NS: Rolly, you worked very closely with Walt Disney for many years.  What do you think was unique about him, and what made him great?

RC: He was a genius, and the uniqueness of him was that as much of a genius as he was, he was so down to earth.  When he talked, he made you feel comfortable.  There was never a time where he didn't make you feel comfortable.  He was a sweetheart and marvelous to work with.  He could get a little cranky, but you had to ask for the crankiness to get it.

NS: You mention in the book that he respected you because you spoke honestly to him rather than try and kiss up. 

RC: I think the whole secret to working with Walt was to tell him the truth.  And a lot of the other guys wouldn't do that because they wanted to try and make him feel like they knew what he was talking about.  And I'd sit there and think, "This is ridiculous -- they don't have a clue because I don't have a clue."

I was never afraid to speak up to management.  Here's another story about the Toad ride. On many of those dark rides, all the sets themselves and the backgrounds were painted on canvas.  Then you applied the canvas to the walls, just like wallpaper.  Well, for some unknown reason my beloved leader Dick Irvine decided to leave the Toad ride canvases on the walls and ship the freaking walls across the United States.  I thought that was absolutely ridiculous, and I challenged Dick and said, "What the hell are you doing?  It'll cost a fortune to ship 2x4 walls across the United States."  He said, "Well, we don't trust the carpenters in Florida."  I said, "Oh my God."

There were times when no one would speak up against management, and of course I spoke up against them constantly, so they had a hard time with me.  That's why after Walt passed away, they decided to get me out of the building and sent me to Disneyland as a supervising art director to get me out of WED.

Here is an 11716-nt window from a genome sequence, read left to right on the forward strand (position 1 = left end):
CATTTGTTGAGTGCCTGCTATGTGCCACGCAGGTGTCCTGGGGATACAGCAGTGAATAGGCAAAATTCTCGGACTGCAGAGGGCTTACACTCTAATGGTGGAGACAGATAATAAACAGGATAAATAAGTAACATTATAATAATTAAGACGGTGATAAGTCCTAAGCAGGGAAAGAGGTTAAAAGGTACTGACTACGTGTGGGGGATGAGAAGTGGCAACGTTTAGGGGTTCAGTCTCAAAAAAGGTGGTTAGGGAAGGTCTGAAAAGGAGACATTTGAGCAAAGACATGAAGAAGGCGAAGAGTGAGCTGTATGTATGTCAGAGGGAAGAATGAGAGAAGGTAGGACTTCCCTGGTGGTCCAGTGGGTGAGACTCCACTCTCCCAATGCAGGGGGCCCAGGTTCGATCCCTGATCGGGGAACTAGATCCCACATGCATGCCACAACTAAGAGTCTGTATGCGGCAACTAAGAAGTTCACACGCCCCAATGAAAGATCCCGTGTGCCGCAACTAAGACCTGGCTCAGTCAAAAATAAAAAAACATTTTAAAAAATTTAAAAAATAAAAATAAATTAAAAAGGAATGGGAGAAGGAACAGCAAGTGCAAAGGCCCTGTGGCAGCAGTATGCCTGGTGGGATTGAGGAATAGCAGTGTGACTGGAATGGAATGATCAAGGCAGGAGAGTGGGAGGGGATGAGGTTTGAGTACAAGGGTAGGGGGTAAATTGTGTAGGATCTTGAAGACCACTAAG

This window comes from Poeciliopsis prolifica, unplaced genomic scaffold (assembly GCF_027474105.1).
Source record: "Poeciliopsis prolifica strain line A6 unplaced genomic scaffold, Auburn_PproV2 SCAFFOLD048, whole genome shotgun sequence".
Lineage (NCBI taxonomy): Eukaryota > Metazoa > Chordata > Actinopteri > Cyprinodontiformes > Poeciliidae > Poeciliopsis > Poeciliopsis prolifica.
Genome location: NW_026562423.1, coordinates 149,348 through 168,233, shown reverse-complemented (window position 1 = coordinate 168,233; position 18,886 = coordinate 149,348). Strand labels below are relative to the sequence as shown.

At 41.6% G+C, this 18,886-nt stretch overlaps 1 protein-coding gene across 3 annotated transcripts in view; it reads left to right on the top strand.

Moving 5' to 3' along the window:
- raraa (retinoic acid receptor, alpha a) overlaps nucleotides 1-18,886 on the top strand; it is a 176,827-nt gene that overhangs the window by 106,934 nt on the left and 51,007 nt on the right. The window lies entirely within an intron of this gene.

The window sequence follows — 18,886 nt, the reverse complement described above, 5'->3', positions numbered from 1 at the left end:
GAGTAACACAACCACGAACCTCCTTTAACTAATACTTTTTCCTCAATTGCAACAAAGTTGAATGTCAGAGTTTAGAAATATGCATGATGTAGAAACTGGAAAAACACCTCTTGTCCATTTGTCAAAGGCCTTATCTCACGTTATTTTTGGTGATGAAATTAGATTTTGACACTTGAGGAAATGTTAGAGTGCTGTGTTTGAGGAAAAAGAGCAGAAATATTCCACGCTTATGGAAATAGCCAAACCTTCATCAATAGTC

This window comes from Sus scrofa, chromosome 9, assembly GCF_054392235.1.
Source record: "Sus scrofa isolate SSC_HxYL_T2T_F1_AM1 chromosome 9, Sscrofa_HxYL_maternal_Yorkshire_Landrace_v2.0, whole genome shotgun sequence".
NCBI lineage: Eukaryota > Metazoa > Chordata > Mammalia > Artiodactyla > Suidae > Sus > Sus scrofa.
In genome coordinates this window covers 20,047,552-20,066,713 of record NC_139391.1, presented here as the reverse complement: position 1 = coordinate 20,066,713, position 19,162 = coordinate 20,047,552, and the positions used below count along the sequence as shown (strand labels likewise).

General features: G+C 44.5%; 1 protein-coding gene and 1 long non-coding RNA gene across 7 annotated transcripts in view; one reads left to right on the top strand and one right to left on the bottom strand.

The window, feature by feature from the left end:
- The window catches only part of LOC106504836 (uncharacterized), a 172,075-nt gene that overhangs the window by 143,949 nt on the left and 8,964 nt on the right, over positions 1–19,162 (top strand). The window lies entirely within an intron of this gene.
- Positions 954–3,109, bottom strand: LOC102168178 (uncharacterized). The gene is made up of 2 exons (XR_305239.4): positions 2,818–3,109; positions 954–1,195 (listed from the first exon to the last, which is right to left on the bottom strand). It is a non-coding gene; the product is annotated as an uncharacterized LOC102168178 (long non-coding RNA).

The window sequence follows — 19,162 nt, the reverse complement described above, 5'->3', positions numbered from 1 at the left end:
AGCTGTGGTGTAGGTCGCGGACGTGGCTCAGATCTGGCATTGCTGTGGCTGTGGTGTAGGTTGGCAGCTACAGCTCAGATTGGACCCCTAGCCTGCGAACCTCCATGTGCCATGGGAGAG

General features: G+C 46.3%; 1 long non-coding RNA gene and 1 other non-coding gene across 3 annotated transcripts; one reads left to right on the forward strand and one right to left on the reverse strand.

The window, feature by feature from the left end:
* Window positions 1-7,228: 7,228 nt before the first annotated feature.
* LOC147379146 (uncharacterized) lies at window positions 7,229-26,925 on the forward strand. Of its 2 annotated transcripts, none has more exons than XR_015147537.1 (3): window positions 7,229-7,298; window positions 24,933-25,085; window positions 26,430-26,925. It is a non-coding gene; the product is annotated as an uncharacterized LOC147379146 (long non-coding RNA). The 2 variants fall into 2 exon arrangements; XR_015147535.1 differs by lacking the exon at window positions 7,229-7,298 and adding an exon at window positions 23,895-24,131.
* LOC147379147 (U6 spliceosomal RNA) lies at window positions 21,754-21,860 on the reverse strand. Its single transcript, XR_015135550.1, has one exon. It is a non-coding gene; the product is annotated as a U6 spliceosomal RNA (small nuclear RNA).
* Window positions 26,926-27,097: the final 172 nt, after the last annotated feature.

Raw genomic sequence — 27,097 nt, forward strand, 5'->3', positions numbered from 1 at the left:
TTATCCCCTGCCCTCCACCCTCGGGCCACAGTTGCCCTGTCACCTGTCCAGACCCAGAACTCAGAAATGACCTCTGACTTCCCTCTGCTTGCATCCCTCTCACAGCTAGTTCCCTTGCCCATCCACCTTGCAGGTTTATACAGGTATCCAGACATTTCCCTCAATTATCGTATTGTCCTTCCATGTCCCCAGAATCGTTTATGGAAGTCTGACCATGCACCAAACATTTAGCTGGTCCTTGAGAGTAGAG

NS: After having gotten used to Walt's amazing leadership, I imagine it must have been hard for you to deal with management after he died. 

RC: It was impossible.  Everyone just ran rampant in their own direction.  There was no cohesiveness about the group anymore.  It was just gone.  It was sad.  The whole idea of teamwork went out the door when Walt passed away.  Because he was a team worker -- an incredible team worker.  There was a certain atmosphere that was created when Walt was alive, and that atmosphere is completely gone now.  It's just a business now, albeit a very successful business.  

NS: I like the story from the book where you were in Tomorrowland in Disneyland and made a pattern of flowers with just your mind and a shovel -- no drawings or planning or anything.  And then you and the chief landscaper did all the digging.  In today's overly regulated world, you'd probably need to have 5 meetings and get 10 people to sign off on something like that. 

RC: Absolutely.  Everything we did was hands on.  When you did something, you learned how it was built after you got finished with it and then you followed it through.  A good example is the Tiki -- I sculpted it and then we sent it over the studio where they made a fiberglass model off of it.  Then they sent it back to us, I painted it, and then I bolted it in there.  So you followed through and worked in every different discipline.  And there was no paperwork.  

NS: Do you make it back to Disneyland much?

RC:  No, no.  The charm is gone, and it's so crowded.  I've been there for a few special events and anniversaries, but I didn't go to the recent 60th anniversary.

NS: When you two met the second time around, did you recognize each other from the first time?

MARIE: Oh yeah.  I sought him out when he was having an art show at a gallery close by to where I lived, and that mutual friend that introduced us originally had passed away, and I wanted Rolly to know that.  I went to the gallery and re-introduced myself -- that was 12 years ago, and he's still here.  That's another book! 

NS: What are you both up to now?  What keeps you busy?

RC:  Marie keeps me busy!  I do a lot of interviews, and we get a few letters of fan mail every week, and we have all these different pieces of work that I did which I sign and send back.  Some of the letters people write to me are incredible -- some of them damn near makes you cry.

MARIE: The internet has opened up a whole new world, and the book as well.  So many people like you and men your age have contacted Rolly and have somehow been influenced by something they saw at Disney, and then they find out he was connected to it. It's just been a beautiful thing.